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Baxter International Inc. (NYSE:BAX) Delivered A Better ROE Than Its Industry

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Many investors are still learning about the various metrics that can be useful when analysing a stock. This article is for those who would like to learn about Return On Equity (ROE). To keep the lesson grounded in practicality, we'll use ROE to better understand Baxter International Inc. (NYSE:BAX).

Our data shows Baxter International has a return on equity of 20% for the last year. That means that for every $1 worth of shareholders' equity, it generated $0.20 in profit.

View our latest analysis for Baxter International

How Do I Calculate Return On Equity?

The formula for return on equity is:

Return on Equity = Net Profit ÷ Shareholders' Equity

Or for Baxter International:

20% = US$1.6b ÷ US$7.8b (Based on the trailing twelve months to March 2019.)

It's easy to understand the 'net profit' part of that equation, but 'shareholders' equity' requires further explanation. It is all the money paid into the company from shareholders, plus any earnings retained. You can calculate shareholders' equity by subtracting the company's total liabilities from its total assets.

What Does ROE Mean?

ROE measures a company's profitability against the profit it retains, and any outside investments. The 'return' is the profit over the last twelve months. That means that the higher the ROE, the more profitable the company is. So, as a general rule, a high ROE is a good thing. That means ROE can be used to compare two businesses.

Does Baxter International Have A Good ROE?

Arguably the easiest way to assess company's ROE is to compare it with the average in its industry. However, this method is only useful as a rough check, because companies do differ quite a bit within the same industry classification. As you can see in the graphic below, Baxter International has a higher ROE than the average (9.6%) in the Medical Equipment industry.

NYSE:BAX Past Revenue and Net Income, May 8th 2019

That is a good sign. We think a high ROE, alone, is usually enough to justify further research into a company. For example you might check if insiders are buying shares.

How Does Debt Impact ROE?

Most companies need money -- from somewhere -- to grow their profits. That cash can come from retained earnings, issuing new shares (equity), or debt. In the first two cases, the ROE will capture this use of capital to grow. In the latter case, the debt used for growth will improve returns, but won't affect the total equity. Thus the use of debt can improve ROE, albeit along with extra risk in the case of stormy weather, metaphorically speaking.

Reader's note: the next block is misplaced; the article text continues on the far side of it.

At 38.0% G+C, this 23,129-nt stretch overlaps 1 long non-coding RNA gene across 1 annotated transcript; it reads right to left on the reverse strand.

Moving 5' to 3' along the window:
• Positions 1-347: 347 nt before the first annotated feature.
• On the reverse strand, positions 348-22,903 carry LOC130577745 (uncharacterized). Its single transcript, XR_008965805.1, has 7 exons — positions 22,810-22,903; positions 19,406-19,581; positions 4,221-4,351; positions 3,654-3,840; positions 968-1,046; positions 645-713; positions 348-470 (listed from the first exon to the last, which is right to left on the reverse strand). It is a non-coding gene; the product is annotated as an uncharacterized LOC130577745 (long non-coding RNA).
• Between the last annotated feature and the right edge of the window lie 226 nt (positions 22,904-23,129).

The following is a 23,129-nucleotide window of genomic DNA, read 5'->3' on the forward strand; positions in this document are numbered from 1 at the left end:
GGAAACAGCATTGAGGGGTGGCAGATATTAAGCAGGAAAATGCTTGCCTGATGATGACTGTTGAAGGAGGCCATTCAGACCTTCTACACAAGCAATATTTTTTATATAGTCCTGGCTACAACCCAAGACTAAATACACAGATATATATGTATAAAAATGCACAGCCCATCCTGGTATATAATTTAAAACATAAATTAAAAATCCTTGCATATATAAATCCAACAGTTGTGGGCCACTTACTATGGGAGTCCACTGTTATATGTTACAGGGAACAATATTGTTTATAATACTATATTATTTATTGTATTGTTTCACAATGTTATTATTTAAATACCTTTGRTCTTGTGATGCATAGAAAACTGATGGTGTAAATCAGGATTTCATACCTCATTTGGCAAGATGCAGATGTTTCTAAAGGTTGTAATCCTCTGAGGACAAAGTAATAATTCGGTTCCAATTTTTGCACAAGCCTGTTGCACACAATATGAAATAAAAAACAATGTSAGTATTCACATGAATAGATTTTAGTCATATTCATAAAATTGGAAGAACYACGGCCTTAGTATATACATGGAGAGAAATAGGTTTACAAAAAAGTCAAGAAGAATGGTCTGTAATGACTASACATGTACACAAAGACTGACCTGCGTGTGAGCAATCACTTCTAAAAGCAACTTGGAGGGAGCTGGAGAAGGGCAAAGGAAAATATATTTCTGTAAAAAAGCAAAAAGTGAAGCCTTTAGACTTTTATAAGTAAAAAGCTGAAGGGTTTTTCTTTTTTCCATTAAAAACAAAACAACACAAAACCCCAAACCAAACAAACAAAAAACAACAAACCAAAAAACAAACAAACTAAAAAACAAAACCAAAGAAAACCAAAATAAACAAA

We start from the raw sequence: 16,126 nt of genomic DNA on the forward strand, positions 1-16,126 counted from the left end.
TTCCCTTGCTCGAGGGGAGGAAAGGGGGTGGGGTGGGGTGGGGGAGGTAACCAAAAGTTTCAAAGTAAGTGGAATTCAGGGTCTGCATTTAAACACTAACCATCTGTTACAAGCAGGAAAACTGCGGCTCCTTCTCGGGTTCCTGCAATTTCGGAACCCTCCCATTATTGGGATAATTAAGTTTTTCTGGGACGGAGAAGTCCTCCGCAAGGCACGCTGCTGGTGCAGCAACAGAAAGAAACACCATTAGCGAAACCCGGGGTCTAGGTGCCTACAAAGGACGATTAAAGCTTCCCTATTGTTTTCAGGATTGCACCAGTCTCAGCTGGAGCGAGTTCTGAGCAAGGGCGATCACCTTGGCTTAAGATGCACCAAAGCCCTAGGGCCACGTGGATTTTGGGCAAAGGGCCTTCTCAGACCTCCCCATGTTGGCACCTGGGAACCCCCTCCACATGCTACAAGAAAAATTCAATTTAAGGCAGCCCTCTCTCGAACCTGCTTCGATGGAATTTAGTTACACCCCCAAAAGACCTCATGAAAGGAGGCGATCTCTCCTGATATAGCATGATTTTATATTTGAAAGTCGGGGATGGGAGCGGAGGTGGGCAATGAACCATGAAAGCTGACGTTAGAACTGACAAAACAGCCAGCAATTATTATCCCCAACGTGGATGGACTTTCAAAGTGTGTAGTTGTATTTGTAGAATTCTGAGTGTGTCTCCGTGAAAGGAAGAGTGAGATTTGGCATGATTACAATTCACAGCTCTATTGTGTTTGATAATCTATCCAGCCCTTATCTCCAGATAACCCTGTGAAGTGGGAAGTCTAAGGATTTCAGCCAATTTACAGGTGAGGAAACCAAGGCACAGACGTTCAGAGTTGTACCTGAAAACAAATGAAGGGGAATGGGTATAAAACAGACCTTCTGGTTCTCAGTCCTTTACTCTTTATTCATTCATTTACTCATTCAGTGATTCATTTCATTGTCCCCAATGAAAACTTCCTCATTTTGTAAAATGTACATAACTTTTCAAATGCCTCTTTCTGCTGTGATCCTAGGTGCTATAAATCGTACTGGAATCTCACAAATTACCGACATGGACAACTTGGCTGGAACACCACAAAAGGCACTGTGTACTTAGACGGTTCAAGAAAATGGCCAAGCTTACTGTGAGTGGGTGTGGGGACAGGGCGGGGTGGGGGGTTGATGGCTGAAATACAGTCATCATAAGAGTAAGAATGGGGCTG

Baxter International's Debt And Its 20% ROE

Although Baxter International does use debt, its debt to equity ratio of 0.44 is still low. The fact that it achieved a fairly good ROE with only modest debt suggests the business might be worth putting on your watchlist. Careful use of debt to boost returns is often very good for shareholders. However, it could reduce the company's ability to take advantage of future opportunities.

In Summary

Return on equity is a useful indicator of the ability of a business to generate profits and return them to shareholders. In my book the highest quality companies have high return on equity, despite low debt. All else being equal, a higher ROE is better.

But when a business is high quality, the market often bids it up to a price that reflects this. It is important to consider other factors, such as future profit growth -- and how much investment is required going forward. So I think it may be worth checking this free report on analyst forecasts for the company.

But note: Baxter International may not be the best stock to buy. So take a peek at this free list of interesting companies with high ROE and low debt.

We aim to bring you long-term focused research analysis driven by fundamental data. Note that our analysis may not factor in the latest price-sensitive company announcements or qualitative material.

If you spot an error that warrants correction, please contact the editor at editorial-team@simplywallst.com. This article by Simply Wall St is general in nature. It does not constitute a recommendation to buy or sell any stock, and does not take account of your objectives, or your financial situation. Simply Wall St has no position in the stocks mentioned. Thank you for reading.